13.  Trade like a mercenary guerrilla. We must fight on the winning side and be willing to change sides readily when one side has gained the upper hand.

14.  Capital comes in two varieties: Mental and that which is in your pocket or account. Of the two types of capital, the mental is the more important and expensive of the two. Holding to losing positions costs measurable sums of actual capital, but it costs immeasurable sums of mental capital.

15.  In bull markets we can only be long or neutral, and in bear markets we can only be short or neutral. That may seem self-evident; it is not, and it is a lesson learned too late by far too many.

16.  Try to trade the first day of a gap, for gaps usually indicate violent new action. We have come to respect "gaps" in our nearly thirty years of watching markets; when they happen (especially in stocks) they are usually very important.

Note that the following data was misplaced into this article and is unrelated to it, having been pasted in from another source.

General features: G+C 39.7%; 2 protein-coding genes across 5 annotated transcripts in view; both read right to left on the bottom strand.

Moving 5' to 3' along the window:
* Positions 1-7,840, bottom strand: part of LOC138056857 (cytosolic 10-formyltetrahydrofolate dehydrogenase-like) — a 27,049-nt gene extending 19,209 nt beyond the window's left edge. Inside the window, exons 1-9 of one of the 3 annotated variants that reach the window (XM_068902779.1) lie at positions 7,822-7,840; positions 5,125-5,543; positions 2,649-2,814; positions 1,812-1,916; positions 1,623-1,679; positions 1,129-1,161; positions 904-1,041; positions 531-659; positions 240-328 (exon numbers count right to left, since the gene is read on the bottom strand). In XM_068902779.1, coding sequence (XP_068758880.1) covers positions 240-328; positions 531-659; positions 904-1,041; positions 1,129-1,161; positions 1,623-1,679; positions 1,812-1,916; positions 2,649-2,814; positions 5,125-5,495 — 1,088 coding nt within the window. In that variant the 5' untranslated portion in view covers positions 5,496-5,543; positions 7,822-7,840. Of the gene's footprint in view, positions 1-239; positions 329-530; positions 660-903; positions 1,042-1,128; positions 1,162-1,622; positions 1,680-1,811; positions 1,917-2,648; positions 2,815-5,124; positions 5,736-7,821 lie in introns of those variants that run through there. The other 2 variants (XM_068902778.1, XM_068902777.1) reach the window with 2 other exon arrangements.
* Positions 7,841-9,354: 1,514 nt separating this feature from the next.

17.  Trading runs in cycles: some good; most bad. Trade large and aggressively when trading well; trade small and modestly when trading poorly. In "good times," even errors are profitable; in "bad times" even the most well researched trades go awry. This is the nature of trading; accept it.

18.  To trade successfully, think like a fundamentalist; trade like a technician. It is imperative that we understand the fundamentals driving a trade, but also that we understand the market's technicals. When we do, then, and only then, can we or should we, trade.

19.  Respect and embrace the very normal 50-62% retracements that take prices back to major trends. If a trade is missed, wait patiently for the market to retrace.

20.  Understanding mass psychology is just as important as understanding fundamentals and economics. markets are driven by human beings making human errors and also making super-human insights.

21.  Be patient with winning trades; be enormously impatient with losing trades. Remember it is quite possible to make large sums trading/investing if we are "right" only 30% of the time, as long as our losses are small and our profits are large.

22.  Always keep a good part of your capital in a cash reserve. Never invest all your funds.

23.  There is nothing new on Wall Street. There can't be because speculation is as old as the hills. Whatever happens in the stock market today has happened before and will happen again, mostly due to human nature.